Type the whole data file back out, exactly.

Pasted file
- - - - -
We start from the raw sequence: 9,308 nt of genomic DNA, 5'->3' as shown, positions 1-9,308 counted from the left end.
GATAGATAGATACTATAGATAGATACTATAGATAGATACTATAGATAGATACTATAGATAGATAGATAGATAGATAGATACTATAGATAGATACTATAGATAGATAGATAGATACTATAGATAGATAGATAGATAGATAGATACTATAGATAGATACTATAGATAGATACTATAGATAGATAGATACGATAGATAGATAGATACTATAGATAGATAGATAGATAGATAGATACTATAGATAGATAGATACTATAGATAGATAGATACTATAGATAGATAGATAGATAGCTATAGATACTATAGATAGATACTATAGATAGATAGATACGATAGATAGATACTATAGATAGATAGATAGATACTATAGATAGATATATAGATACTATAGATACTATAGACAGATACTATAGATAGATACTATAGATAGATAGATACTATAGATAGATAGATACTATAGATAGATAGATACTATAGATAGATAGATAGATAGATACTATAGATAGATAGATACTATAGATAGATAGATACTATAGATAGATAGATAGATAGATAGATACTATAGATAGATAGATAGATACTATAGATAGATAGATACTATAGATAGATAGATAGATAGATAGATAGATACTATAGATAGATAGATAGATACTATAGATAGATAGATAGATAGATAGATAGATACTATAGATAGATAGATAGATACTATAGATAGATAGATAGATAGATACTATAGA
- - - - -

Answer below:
We start from the raw sequence: 9,308 nt of genomic DNA, 5'->3' as shown, positions 1-9,308 counted from the left end.
GATAGATAGATACTATAGATAGATACTATAGATAGATACTATAGATAGATACTATAGATAGATAGATAGATAGATAGATACTATAGATAGATACTATAGATAGATAGATAGATACTATAGATAGATAGATAGATAGATAGATACTATAGATAGATACTATAGATAGATACTATAGATAGATAGATACGATAGATAGATAGATACTATAGATAGATAGATAGATAGATAGATACTATAGATAGATAGATACTATAGATAGATAGATACTATAGATAGATAGATAGATAGCTATAGATACTATAGATAGATACTATAGATAGATAGATACGATAGATAGATACTATAGATAGATAGATAGATACTATAGATAGATATATAGATACTATAGATACTATAGACAGATACTATAGATAGATACTATAGATAGATAGATACTATAGATAGATAGATACTATAGATAGATAGATACTATAGATAGATAGATAGATAGATACTATAGATAGATAGATACTATAGATAGATAGATACTATAGATAGATAGATAGATAGATAGATACTATAGATAGATAGATAGATACTATAGATAGATAGATACTATAGATAGATAGATAGATAGATAGATAGATACTATAGATAGATAGATAGATACTATAGATAGATAGATAGATAGATAGATAGATACTATAGATAGATAGATAGATACTATAGATAGATAGATAGATAGATACTATAGA